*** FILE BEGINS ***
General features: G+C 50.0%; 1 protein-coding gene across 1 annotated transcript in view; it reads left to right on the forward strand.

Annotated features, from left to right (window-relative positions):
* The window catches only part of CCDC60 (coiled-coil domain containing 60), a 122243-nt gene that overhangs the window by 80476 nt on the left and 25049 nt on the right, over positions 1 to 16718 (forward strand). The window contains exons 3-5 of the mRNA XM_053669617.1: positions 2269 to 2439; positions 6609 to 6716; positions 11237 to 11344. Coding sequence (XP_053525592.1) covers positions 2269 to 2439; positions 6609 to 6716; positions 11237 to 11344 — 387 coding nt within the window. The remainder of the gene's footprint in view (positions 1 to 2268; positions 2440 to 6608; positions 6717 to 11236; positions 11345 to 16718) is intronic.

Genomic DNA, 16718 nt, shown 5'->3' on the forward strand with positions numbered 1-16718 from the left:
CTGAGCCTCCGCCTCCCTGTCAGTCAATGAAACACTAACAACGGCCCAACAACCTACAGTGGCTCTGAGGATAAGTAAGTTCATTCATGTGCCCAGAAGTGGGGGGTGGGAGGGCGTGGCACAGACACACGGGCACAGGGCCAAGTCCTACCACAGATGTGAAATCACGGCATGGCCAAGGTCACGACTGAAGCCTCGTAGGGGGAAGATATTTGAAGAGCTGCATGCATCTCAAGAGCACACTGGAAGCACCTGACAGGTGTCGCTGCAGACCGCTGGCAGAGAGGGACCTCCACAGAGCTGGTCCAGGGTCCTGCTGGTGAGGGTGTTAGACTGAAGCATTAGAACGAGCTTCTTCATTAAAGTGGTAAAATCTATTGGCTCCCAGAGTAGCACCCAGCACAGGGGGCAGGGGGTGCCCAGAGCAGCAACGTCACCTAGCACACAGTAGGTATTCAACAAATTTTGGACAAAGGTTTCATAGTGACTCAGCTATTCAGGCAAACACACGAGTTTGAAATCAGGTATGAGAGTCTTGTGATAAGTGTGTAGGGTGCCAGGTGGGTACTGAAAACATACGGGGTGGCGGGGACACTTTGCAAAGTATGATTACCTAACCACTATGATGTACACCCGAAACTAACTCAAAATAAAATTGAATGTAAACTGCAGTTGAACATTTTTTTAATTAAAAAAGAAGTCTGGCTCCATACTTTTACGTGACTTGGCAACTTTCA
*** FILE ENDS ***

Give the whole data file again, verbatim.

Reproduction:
General features: G+C 50.0%; 1 protein-coding gene across 1 annotated transcript in view; it reads left to right on the forward strand.

Annotated features, from left to right (window-relative positions):
* The window catches only part of CCDC60 (coiled-coil domain containing 60), a 122243-nt gene that overhangs the window by 80476 nt on the left and 25049 nt on the right, over positions 1 to 16718 (forward strand). The window contains exons 3-5 of the mRNA XM_053669617.1: positions 2269 to 2439; positions 6609 to 6716; positions 11237 to 11344. Coding sequence (XP_053525592.1) covers positions 2269 to 2439; positions 6609 to 6716; positions 11237 to 11344 — 387 coding nt within the window. The remainder of the gene's footprint in view (positions 1 to 2268; positions 2440 to 6608; positions 6717 to 11236; positions 11345 to 16718) is intronic.

Genomic DNA, 16718 nt, shown 5'->3' on the forward strand with positions numbered 1-16718 from the left:
CTGAGCCTCCGCCTCCCTGTCAGTCAATGAAACACTAACAACGGCCCAACAACCTACAGTGGCTCTGAGGATAAGTAAGTTCATTCATGTGCCCAGAAGTGGGGGGTGGGAGGGCGTGGCACAGACACACGGGCACAGGGCCAAGTCCTACCACAGATGTGAAATCACGGCATGGCCAAGGTCACGACTGAAGCCTCGTAGGGGGAAGATATTTGAAGAGCTGCATGCATCTCAAGAGCACACTGGAAGCACCTGACAGGTGTCGCTGCAGACCGCTGGCAGAGAGGGACCTCCACAGAGCTGGTCCAGGGTCCTGCTGGTGAGGGTGTTAGACTGAAGCATTAGAACGAGCTTCTTCATTAAAGTGGTAAAATCTATTGGCTCCCAGAGTAGCACCCAGCACAGGGGGCAGGGGGTGCCCAGAGCAGCAACGTCACCTAGCACACAGTAGGTATTCAACAAATTTTGGACAAAGGTTTCATAGTGACTCAGCTATTCAGGCAAACACACGAGTTTGAAATCAGGTATGAGAGTCTTGTGATAAGTGTGTAGGGTGCCAGGTGGGTACTGAAAACATACGGGGTGGCGGGGACACTTTGCAAAGTATGATTACCTAACCACTATGATGTACACCCGAAACTAACTCAAAATAAAATTGAATGTAAACTGCAGTTGAACATTTTTTTAATTAAAAAAGAAGTCTGGCTCCATACTTTTACGTGACTTGGCAACTTTCA